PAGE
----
• Kosher Cuisine, the book — A cookbook, which will be published early next year by Mighty Media, will convey a special blend of Kowitz spice. The cantor includes personal stories about his recipes, told in his own enthusiastic style. There are suggestions for menu accompaniments; but here’s where Kosher Cuisine for a New Generation distinguishes itself from the dozens of other cookbooks in the market: He provides a musicalaccompaniment. The cookbook will come with a password, so readers can go to a Web site (cantormitch.com), and download Kowitz singing festive songs recorded especially to complement the recipes. Keep reading →
Daniel Lincoln, a keyboards player in The Wizard of Oz orchestra, feels he’s ‘the luckiest kid in show business’
By MORDECAI SPECKTOR
Daniel Lincoln, a Jewish actor and musician from Los Angeles, is in St. Paul with the first American national tour of Andrew Lloyd Webber’s The Wizard of Oz. He plays keyboards in the orchestra and also serves as the band tech, the technical supervisor of all the musical equipment used by the orchestra. “It’s a very high-tech pit,” he says.
During an interview with the AJW from Los Angeles, Lincoln mentions the moment that he was “bitten by the show business bug” as a child. It was a musical.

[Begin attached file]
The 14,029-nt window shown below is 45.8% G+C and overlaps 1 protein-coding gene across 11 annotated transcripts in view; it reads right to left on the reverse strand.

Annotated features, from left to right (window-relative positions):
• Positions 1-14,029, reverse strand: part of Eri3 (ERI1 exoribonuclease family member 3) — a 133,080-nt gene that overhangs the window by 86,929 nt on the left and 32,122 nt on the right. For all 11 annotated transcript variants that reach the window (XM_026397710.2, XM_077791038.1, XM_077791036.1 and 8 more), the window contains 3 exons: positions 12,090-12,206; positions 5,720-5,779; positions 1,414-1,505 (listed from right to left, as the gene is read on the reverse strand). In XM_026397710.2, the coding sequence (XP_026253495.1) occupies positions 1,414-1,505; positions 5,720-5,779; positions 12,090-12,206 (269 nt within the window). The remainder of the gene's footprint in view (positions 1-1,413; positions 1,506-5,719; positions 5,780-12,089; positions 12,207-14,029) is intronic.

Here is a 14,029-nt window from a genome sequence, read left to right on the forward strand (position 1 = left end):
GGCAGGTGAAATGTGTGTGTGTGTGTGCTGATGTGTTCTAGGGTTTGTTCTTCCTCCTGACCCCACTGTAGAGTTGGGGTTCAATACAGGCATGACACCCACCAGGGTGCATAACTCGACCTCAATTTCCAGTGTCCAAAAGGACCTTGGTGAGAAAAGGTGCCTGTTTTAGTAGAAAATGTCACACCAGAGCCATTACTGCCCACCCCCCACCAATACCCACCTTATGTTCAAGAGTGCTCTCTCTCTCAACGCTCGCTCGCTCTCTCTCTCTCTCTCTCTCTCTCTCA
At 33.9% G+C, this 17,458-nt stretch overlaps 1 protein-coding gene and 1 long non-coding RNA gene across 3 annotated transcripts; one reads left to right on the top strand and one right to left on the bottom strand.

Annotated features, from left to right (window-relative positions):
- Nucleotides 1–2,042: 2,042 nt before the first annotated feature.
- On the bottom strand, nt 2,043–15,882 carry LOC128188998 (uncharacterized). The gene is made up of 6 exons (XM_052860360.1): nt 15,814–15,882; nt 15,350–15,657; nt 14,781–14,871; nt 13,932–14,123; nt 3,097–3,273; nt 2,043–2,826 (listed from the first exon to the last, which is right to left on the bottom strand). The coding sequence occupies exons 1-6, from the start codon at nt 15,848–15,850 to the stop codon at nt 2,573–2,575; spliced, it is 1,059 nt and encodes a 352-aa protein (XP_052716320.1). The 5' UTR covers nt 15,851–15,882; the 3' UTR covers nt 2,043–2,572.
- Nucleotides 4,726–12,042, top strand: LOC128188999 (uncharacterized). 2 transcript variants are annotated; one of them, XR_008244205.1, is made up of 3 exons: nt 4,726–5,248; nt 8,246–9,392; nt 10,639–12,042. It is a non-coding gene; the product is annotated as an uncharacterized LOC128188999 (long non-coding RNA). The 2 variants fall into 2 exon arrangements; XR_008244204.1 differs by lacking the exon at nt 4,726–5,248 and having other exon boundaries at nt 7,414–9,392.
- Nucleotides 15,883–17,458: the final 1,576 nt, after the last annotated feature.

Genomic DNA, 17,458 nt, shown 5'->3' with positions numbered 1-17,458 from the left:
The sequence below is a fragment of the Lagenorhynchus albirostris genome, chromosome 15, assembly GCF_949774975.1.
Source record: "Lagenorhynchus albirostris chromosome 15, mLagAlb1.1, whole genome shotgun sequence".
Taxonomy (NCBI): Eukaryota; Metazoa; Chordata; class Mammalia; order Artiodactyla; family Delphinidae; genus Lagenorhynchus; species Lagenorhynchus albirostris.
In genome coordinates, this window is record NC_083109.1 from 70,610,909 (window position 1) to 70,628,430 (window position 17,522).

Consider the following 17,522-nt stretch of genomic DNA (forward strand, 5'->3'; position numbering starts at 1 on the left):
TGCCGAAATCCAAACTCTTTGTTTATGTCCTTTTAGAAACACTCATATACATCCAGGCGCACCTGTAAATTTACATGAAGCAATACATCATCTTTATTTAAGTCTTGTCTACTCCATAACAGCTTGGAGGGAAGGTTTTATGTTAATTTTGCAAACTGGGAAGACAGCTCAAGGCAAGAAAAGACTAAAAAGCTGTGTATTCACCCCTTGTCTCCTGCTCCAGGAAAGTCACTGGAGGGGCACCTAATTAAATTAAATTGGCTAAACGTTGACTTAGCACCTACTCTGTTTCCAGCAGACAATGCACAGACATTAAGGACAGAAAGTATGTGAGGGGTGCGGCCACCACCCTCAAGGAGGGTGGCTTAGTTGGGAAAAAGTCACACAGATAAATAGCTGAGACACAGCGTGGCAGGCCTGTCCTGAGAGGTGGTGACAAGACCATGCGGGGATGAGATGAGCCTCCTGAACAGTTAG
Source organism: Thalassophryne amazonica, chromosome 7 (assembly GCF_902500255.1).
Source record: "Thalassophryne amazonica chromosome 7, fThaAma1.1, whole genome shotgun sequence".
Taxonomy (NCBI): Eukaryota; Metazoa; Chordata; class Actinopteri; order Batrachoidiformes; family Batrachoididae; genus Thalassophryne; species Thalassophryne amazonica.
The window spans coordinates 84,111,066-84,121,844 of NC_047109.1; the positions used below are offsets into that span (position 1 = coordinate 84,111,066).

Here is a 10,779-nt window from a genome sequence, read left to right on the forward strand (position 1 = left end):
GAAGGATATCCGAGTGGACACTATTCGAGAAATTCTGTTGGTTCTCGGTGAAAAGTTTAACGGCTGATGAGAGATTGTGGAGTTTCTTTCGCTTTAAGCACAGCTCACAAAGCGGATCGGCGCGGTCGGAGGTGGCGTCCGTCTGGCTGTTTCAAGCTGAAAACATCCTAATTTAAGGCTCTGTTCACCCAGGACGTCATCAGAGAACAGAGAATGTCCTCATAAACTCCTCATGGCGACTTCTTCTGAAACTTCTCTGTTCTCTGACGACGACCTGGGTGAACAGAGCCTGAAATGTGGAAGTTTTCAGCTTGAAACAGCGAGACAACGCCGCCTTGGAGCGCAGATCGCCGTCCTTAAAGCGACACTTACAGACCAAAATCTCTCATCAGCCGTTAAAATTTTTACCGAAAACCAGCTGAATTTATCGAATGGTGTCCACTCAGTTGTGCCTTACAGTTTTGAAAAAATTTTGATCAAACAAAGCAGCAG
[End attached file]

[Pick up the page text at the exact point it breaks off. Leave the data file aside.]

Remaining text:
Daniel Lincoln: We could very well be changing children’s lives every night we go out there and perform. (Photo: Courtesy of the Ordway)
“It was another Andrew Lloyd Webber show,” Lincoln recalls. “It was Phantom of the Opera. I remember sitting in the audience, and the grandeur and the majesty of the music, and, of course, the stage magic that was happening, I realized, I want to do that. I want to be a part of that.”
So, Lincoln remarks that he has “come full circle,” and is part of an Andrew Lloyd Webber musical, “because he was the one who made me fall in love with this art form to begin with.”
Guthrie Theater Associate Artistic Director John Miller-Stephany says working on a classic such as Garson Kanin’s Born Yesterday is enjoyable.
“[Especially] when a play is so beautifully written such as this,” said Miller-Stephany. “It’s very much so a pleasure to work on.”
John Miller-Stephany. (Photo: Courtesy of Guthrie Theater)
The Guthrie’s production of Born Yesterday opened on Nov. 29 and will run on the McGuire Proscenium Stage through Jan. 5. Miller-Stephany, who is also the Guthrie’s casting director, is directing the production.
“[Guthrie Artistic Director] Joe Dowling picks the season,” said Miller-Stephany, who is directing his 15th production for the Guthrie, “I work closely with Joe and he listens to my thoughts. He lets me direct things that I am passionate about, and this is a great comedy.”
The Boxer’s Story, by Nathan Shapow with Bob Harris, Robson Press, 246 pages, $24.95
Reviewed by NEAL GENDLER
Nathan Shapow’s happy marriage may have been made in heaven, but wouldn’t have occurred without concentration-camp hell.
Postwar, Shapow was engaged to an Israeli, but when he asked, she said she couldn’t live with someone who woke up sweating and screaming.
Soon after, he married young survivor Hela. “We could understand each other’s nightmares,” he says.